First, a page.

Go to the Globe and Mail homepage

Jump to main navigationJump to main content

(Eric Hood)
(Eric Hood)

Book Excerpt

Think you're innovative? Eat some humble pie first Add to ...

Adapted with permission from The Little Black Book of Innovation , by Scott D. Anthony (Harvard Business Review Press, 2012)

Don’t Innovate Blind

How can you confirm that an opportunity you have spotted is real?

First, invest the time to understand the market you hope to target – and always ask why smart people haven’t seized an opportunity that looks obvious to you.

More related to this story

When it comes to innovating, sometimes it’s useful to describe what not to do. To illustrate, I’ll use a Loony Tunes episode I remember from my childhood as a metaphor for the basic concept of avoiding blind innovation.

In said episode, Wile E. Coyote had a diabolical plan to get Bugs Bunny by inserting nitroglycerine into carrots. Bugs would take one bite of the carrot, and, boom, the end would be nigh. Mr. Coyote was proud of his plan. “Wile E. Coyote, super genius,” he intoned. “I like the way that rolls out.” He cackled maniacally, unaware that Bugs had dragged the “laboratory” onto a train track. The train hits the shack, the nitroglycerine explodes, and the self-proclaimed super genius is left in his classic end-of-episode pose, holding on to a branch over an impossibly steep canyon.

Blind innovation occurs when innovators fall into the trap of believing that their sheer brilliance has allowed them to spot an opportunity that “lesser minds” have missed. This problem particularly afflicts managers in large, well-run companies. They look at other industries with a sneer of derision. “These guys are amateurs,” they’ll say. “We’ll show them how it is really done.”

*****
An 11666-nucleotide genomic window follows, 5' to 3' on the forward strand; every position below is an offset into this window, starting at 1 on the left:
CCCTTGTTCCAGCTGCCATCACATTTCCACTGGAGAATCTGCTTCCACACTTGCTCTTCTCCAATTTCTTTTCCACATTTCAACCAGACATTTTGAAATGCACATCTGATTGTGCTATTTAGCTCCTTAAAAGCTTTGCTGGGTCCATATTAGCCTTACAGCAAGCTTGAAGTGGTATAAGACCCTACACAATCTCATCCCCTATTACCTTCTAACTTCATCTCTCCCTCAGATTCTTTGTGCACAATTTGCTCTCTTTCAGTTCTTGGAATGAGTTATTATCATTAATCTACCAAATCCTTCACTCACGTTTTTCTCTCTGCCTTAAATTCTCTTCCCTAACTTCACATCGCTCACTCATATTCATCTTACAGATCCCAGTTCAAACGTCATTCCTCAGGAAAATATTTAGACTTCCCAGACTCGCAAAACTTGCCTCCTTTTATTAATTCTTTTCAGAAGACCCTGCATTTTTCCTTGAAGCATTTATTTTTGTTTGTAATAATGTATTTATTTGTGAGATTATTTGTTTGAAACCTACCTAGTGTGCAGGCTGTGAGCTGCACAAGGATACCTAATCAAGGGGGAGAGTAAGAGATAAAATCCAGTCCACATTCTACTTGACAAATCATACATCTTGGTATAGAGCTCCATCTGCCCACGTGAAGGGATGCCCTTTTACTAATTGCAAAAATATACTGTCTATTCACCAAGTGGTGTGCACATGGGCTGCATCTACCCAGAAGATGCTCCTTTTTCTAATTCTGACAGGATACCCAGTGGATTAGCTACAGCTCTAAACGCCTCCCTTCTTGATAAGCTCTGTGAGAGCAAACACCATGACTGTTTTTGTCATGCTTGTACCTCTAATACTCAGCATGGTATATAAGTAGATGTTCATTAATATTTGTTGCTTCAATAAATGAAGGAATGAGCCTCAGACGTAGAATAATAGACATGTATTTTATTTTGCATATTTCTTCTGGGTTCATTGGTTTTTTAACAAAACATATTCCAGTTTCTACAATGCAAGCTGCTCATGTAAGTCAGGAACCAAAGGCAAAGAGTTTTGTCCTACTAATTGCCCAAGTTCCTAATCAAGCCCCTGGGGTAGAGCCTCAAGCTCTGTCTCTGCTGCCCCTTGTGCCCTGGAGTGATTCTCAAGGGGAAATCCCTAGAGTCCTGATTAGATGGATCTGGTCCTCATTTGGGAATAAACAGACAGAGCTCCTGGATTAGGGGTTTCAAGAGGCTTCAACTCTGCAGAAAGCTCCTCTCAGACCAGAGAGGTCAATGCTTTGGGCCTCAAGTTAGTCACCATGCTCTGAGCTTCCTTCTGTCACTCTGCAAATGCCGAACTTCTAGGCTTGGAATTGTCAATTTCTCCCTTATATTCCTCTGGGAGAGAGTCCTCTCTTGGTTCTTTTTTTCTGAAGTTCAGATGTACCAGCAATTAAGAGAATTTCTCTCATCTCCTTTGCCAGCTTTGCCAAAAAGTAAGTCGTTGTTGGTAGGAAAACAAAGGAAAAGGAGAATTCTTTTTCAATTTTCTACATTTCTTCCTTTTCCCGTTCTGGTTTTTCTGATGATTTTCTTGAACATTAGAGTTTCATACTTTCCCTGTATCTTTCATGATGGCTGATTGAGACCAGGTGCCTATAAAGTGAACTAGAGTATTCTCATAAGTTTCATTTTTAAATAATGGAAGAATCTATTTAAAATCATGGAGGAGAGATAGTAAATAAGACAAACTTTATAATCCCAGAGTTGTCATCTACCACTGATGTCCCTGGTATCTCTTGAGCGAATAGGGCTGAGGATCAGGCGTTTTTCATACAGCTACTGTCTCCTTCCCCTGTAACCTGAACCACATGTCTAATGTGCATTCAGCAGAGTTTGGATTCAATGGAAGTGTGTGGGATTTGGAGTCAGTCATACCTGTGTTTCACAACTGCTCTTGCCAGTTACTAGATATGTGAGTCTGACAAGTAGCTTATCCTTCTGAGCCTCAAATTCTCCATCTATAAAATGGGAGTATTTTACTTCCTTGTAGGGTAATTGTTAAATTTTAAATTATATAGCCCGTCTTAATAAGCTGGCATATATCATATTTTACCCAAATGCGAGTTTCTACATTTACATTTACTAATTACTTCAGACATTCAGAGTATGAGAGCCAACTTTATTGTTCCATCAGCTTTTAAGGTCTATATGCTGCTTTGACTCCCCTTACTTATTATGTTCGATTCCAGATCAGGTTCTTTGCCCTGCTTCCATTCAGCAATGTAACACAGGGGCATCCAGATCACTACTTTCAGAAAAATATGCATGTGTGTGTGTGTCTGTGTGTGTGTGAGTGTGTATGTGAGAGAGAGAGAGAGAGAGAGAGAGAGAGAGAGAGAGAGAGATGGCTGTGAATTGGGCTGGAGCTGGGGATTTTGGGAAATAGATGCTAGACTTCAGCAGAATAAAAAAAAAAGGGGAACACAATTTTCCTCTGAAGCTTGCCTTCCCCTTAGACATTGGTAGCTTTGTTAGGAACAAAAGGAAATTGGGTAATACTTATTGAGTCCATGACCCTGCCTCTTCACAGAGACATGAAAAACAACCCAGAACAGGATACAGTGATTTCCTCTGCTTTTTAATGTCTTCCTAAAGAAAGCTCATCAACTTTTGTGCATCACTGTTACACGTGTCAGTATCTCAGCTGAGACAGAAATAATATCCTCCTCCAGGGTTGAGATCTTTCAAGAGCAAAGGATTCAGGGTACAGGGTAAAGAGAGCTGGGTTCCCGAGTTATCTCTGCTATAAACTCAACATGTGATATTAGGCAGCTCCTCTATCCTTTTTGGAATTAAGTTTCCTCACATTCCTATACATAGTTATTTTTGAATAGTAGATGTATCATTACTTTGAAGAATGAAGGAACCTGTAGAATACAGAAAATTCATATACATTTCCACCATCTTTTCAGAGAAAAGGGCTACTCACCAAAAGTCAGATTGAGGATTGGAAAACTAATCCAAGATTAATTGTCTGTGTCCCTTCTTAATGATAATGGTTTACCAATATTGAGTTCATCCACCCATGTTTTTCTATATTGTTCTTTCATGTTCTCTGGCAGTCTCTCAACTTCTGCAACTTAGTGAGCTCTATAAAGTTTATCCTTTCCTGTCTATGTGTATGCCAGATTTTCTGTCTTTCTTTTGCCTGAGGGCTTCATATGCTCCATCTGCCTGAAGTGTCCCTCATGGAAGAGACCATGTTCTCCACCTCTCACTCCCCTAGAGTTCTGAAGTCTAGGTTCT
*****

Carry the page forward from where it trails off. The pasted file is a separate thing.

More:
The Infomercial Deception

For example, a couple of years ago, I was working with a project team that planned to create an infomercial to promote its product. The product was tailor-made for an infomercial, which is typically a thirty-minute interactive discussion led by an animated presenter like Ron Popeil or Anthony Sullivan on late-night television. Because it took a bit of explanation to understand the product, it really helped to see the product in action to appreciate its potential benefits.

As the team members started exploring what the industry calls DRTV (for direct response television), they began to think about ways they could also pioneer a new-and-improved approach to infomercials.

“These commercials are so amateurish,” the team said. “We could produce something with much higher production values. Ours would be much more compelling than what is on the air now.”

Fortunately, the team was working with a consultant who had significant experience in the DRTV industry. He scolded the team. “You think these ads are low production quality because the people aren’t smart?” he said. “It’s the exact opposite. These people are brilliant at what they do. The commercials are the way they are because they’ve tested every approach known to man, and the seemingly amateurish approach generates the most sales. The apparent roughness makes the pitch feel more authentic, which helps to drive sales.”

There’s an important lesson in this example. The DRTV amateurs saw amateur commercials. The DRTV expert saw an optimized revenue-producing machine.

If you want to innovate, it is always good to start with a degree of humility. Instead of saying, “Why are the idiots doing it this way?” ask, “Why did smart people come up with this solution?” Or “What is it about this that I’m missing?”

Read Globe reporter Wallace Immen's interview with author Scott D. Anthony: Seven deadly sins that derail innovation

Follow us on Twitter: @Globe_Careers

In the know

Most popular video »

Highlights

More from The Globe and Mail

Most Popular Stories